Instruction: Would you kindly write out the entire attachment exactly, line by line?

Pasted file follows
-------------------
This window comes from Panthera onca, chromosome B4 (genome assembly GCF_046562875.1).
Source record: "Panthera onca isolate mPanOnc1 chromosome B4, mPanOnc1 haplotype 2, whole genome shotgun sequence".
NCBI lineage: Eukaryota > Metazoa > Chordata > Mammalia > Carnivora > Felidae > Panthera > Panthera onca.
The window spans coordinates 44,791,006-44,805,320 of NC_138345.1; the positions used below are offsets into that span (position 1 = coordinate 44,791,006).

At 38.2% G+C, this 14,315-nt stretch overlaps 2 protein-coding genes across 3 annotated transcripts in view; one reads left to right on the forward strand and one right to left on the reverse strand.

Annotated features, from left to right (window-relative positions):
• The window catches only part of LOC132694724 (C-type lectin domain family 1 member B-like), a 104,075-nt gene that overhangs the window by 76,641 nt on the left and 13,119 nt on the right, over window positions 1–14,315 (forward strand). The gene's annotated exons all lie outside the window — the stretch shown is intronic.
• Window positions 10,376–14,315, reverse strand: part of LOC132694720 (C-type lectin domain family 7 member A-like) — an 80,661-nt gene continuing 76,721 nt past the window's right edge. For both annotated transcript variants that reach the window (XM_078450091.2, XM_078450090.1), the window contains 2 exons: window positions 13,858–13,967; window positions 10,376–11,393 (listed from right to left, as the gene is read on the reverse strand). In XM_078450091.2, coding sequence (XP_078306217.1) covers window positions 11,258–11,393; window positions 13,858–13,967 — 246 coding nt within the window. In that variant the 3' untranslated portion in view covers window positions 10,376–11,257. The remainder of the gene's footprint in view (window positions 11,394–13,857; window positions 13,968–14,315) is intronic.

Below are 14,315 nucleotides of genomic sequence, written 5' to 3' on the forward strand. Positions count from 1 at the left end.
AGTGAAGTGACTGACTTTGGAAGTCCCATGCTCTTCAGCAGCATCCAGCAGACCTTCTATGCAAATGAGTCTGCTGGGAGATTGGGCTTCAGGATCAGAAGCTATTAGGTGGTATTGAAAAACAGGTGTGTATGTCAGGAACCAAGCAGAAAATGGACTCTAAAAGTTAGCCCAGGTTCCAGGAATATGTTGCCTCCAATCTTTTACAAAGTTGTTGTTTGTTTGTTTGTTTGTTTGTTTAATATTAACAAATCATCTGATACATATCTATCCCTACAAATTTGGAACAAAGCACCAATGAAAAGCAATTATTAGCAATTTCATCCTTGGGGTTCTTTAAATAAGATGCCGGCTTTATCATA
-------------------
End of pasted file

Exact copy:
This window comes from Panthera onca, chromosome B4 (genome assembly GCF_046562875.1).
Source record: "Panthera onca isolate mPanOnc1 chromosome B4, mPanOnc1 haplotype 2, whole genome shotgun sequence".
NCBI lineage: Eukaryota > Metazoa > Chordata > Mammalia > Carnivora > Felidae > Panthera > Panthera onca.
The window spans coordinates 44,791,006-44,805,320 of NC_138345.1; the positions used below are offsets into that span (position 1 = coordinate 44,791,006).

At 38.2% G+C, this 14,315-nt stretch overlaps 2 protein-coding genes across 3 annotated transcripts in view; one reads left to right on the forward strand and one right to left on the reverse strand.

Annotated features, from left to right (window-relative positions):
• The window catches only part of LOC132694724 (C-type lectin domain family 1 member B-like), a 104,075-nt gene that overhangs the window by 76,641 nt on the left and 13,119 nt on the right, over window positions 1–14,315 (forward strand). The gene's annotated exons all lie outside the window — the stretch shown is intronic.
• Window positions 10,376–14,315, reverse strand: part of LOC132694720 (C-type lectin domain family 7 member A-like) — an 80,661-nt gene continuing 76,721 nt past the window's right edge. For both annotated transcript variants that reach the window (XM_078450091.2, XM_078450090.1), the window contains 2 exons: window positions 13,858–13,967; window positions 10,376–11,393 (listed from right to left, as the gene is read on the reverse strand). In XM_078450091.2, coding sequence (XP_078306217.1) covers window positions 11,258–11,393; window positions 13,858–13,967 — 246 coding nt within the window. In that variant the 3' untranslated portion in view covers window positions 10,376–11,257. The remainder of the gene's footprint in view (window positions 11,394–13,857; window positions 13,968–14,315) is intronic.

Below are 14,315 nucleotides of genomic sequence, written 5' to 3' on the forward strand. Positions count from 1 at the left end.
AGTGAAGTGACTGACTTTGGAAGTCCCATGCTCTTCAGCAGCATCCAGCAGACCTTCTATGCAAATGAGTCTGCTGGGAGATTGGGCTTCAGGATCAGAAGCTATTAGGTGGTATTGAAAAACAGGTGTGTATGTCAGGAACCAAGCAGAAAATGGACTCTAAAAGTTAGCCCAGGTTCCAGGAATATGTTGCCTCCAATCTTTTACAAAGTTGTTGTTTGTTTGTTTGTTTGTTTGTTTAATATTAACAAATCATCTGATACATATCTATCCCTACAAATTTGGAACAAAGCACCAATGAAAAGCAATTATTAGCAATTTCATCCTTGGGGTTCTTTAAATAAGATGCCGGCTTTATCATA